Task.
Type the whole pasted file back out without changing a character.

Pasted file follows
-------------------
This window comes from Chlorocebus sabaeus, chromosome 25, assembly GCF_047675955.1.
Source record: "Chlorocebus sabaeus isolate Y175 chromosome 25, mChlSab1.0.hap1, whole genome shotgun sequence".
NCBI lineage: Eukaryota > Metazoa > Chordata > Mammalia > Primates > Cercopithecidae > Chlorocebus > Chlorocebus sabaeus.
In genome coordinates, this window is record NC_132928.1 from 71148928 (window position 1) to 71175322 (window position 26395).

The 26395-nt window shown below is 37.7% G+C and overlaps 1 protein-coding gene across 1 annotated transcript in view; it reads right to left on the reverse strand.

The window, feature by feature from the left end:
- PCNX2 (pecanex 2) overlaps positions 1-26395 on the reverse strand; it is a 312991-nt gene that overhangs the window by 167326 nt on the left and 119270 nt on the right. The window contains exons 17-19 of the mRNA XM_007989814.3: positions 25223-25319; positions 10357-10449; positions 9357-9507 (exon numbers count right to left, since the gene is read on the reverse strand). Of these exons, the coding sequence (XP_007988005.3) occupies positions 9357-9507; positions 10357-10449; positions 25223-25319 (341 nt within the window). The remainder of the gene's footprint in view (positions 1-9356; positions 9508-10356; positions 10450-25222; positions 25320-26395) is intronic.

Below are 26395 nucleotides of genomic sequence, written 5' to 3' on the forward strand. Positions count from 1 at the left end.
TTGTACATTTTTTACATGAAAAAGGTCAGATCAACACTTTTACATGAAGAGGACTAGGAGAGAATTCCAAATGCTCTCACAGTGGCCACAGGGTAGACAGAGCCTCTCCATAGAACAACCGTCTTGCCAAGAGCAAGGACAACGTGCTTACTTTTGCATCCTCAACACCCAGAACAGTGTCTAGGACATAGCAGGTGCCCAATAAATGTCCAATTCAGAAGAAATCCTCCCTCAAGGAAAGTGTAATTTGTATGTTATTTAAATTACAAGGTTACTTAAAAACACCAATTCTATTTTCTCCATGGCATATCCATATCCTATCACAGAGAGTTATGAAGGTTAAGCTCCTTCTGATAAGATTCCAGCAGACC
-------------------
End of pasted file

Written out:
This window comes from Chlorocebus sabaeus, chromosome 25, assembly GCF_047675955.1.
Source record: "Chlorocebus sabaeus isolate Y175 chromosome 25, mChlSab1.0.hap1, whole genome shotgun sequence".
NCBI lineage: Eukaryota > Metazoa > Chordata > Mammalia > Primates > Cercopithecidae > Chlorocebus > Chlorocebus sabaeus.
In genome coordinates, this window is record NC_132928.1 from 71148928 (window position 1) to 71175322 (window position 26395).

The 26395-nt window shown below is 37.7% G+C and overlaps 1 protein-coding gene across 1 annotated transcript in view; it reads right to left on the reverse strand.

The window, feature by feature from the left end:
- PCNX2 (pecanex 2) overlaps positions 1-26395 on the reverse strand; it is a 312991-nt gene that overhangs the window by 167326 nt on the left and 119270 nt on the right. The window contains exons 17-19 of the mRNA XM_007989814.3: positions 25223-25319; positions 10357-10449; positions 9357-9507 (exon numbers count right to left, since the gene is read on the reverse strand). Of these exons, the coding sequence (XP_007988005.3) occupies positions 9357-9507; positions 10357-10449; positions 25223-25319 (341 nt within the window). The remainder of the gene's footprint in view (positions 1-9356; positions 9508-10356; positions 10450-25222; positions 25320-26395) is intronic.

Below are 26395 nucleotides of genomic sequence, written 5' to 3' on the forward strand. Positions count from 1 at the left end.
TTGTACATTTTTTACATGAAAAAGGTCAGATCAACACTTTTACATGAAGAGGACTAGGAGAGAATTCCAAATGCTCTCACAGTGGCCACAGGGTAGACAGAGCCTCTCCATAGAACAACCGTCTTGCCAAGAGCAAGGACAACGTGCTTACTTTTGCATCCTCAACACCCAGAACAGTGTCTAGGACATAGCAGGTGCCCAATAAATGTCCAATTCAGAAGAAATCCTCCCTCAAGGAAAGTGTAATTTGTATGTTATTTAAATTACAAGGTTACTTAAAAACACCAATTCTATTTTCTCCATGGCATATCCATATCCTATCACAGAGAGTTATGAAGGTTAAGCTCCTTCTGATAAGATTCCAGCAGACC